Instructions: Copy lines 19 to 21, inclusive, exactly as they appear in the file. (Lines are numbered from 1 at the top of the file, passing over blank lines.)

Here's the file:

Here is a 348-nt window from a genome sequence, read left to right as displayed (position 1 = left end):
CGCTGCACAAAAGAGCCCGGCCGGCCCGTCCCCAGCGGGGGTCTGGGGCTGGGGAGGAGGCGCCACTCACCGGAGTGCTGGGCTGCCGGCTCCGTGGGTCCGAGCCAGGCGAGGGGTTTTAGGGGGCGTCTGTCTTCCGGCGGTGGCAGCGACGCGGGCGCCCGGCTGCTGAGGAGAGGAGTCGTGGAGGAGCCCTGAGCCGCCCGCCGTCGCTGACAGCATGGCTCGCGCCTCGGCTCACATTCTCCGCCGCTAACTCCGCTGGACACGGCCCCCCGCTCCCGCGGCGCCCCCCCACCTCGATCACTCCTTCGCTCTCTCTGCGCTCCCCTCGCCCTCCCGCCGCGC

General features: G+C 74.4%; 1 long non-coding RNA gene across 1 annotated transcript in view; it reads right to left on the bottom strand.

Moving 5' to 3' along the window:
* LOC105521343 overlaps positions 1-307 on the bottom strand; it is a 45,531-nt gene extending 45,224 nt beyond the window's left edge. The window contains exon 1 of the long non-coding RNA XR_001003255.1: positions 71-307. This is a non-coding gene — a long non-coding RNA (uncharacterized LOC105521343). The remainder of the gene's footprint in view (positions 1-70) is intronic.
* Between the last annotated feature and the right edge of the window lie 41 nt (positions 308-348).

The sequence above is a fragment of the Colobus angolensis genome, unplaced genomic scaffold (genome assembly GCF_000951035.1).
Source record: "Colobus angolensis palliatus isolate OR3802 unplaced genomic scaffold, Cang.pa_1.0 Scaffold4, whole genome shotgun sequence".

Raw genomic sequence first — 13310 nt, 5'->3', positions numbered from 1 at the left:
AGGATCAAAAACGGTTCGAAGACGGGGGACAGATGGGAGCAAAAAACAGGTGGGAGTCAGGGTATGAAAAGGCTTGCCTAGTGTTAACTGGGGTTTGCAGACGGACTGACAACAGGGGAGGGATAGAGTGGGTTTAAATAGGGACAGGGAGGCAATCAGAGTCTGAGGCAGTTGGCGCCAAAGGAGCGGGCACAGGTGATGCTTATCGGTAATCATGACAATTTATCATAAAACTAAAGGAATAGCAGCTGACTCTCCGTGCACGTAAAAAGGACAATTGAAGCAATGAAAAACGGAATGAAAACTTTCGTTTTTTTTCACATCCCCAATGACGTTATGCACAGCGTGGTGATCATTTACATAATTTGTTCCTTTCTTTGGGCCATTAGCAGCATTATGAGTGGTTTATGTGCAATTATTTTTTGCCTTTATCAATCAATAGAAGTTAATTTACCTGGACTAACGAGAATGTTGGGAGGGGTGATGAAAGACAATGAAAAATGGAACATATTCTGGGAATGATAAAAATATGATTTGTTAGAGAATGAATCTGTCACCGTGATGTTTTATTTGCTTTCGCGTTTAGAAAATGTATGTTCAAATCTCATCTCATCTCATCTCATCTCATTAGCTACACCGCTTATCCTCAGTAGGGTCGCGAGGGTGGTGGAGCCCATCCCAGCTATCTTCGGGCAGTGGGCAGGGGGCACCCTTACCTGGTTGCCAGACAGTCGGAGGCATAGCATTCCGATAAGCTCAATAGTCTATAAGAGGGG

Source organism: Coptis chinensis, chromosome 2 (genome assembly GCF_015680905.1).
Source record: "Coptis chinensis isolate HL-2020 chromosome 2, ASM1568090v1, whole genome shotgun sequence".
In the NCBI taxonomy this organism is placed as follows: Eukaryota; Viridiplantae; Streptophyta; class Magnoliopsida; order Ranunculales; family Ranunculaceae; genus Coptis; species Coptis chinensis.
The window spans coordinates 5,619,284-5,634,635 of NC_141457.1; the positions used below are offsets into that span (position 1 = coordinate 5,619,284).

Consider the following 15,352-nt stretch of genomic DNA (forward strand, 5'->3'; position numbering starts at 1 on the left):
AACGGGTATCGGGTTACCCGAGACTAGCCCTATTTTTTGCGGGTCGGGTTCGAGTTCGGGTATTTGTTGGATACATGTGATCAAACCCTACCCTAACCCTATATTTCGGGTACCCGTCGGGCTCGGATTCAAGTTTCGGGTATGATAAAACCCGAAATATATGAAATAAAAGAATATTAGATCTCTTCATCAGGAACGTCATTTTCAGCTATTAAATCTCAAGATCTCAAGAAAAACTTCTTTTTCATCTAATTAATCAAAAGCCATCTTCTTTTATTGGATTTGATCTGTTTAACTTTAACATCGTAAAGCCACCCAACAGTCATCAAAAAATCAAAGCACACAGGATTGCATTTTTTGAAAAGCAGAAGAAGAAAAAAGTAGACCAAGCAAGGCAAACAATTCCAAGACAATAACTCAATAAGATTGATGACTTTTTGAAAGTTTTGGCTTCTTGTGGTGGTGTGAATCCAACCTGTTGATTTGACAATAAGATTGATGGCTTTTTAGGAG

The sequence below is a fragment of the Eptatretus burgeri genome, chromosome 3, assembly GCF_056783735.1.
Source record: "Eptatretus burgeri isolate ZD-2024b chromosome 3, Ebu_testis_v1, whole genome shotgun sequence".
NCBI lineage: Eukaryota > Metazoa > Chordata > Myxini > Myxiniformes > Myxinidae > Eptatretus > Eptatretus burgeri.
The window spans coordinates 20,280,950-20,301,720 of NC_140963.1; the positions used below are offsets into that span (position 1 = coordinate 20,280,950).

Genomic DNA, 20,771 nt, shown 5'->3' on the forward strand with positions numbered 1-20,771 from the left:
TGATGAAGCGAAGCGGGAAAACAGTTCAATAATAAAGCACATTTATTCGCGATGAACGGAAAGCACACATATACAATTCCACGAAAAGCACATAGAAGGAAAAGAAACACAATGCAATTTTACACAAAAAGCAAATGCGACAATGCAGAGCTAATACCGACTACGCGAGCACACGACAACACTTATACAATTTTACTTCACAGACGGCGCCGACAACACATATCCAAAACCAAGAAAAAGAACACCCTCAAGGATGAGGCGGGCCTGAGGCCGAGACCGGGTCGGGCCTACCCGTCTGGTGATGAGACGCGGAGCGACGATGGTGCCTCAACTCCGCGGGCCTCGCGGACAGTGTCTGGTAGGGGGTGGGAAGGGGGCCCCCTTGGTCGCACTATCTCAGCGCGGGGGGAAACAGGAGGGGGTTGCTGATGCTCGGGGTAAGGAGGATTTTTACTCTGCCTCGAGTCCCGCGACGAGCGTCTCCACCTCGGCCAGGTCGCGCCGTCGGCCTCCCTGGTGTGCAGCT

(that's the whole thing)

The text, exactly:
NCBI lineage: Eukaryota > Metazoa > Chordata > Myxini > Myxiniformes > Myxinidae > Eptatretus > Eptatretus burgeri.
The window spans coordinates 20,280,950-20,301,720 of NC_140963.1; the positions used below are offsets into that span (position 1 = coordinate 20,280,950).

Genomic DNA, 20,771 nt, shown 5'->3' on the forward strand with positions numbered 1-20,771 from the left: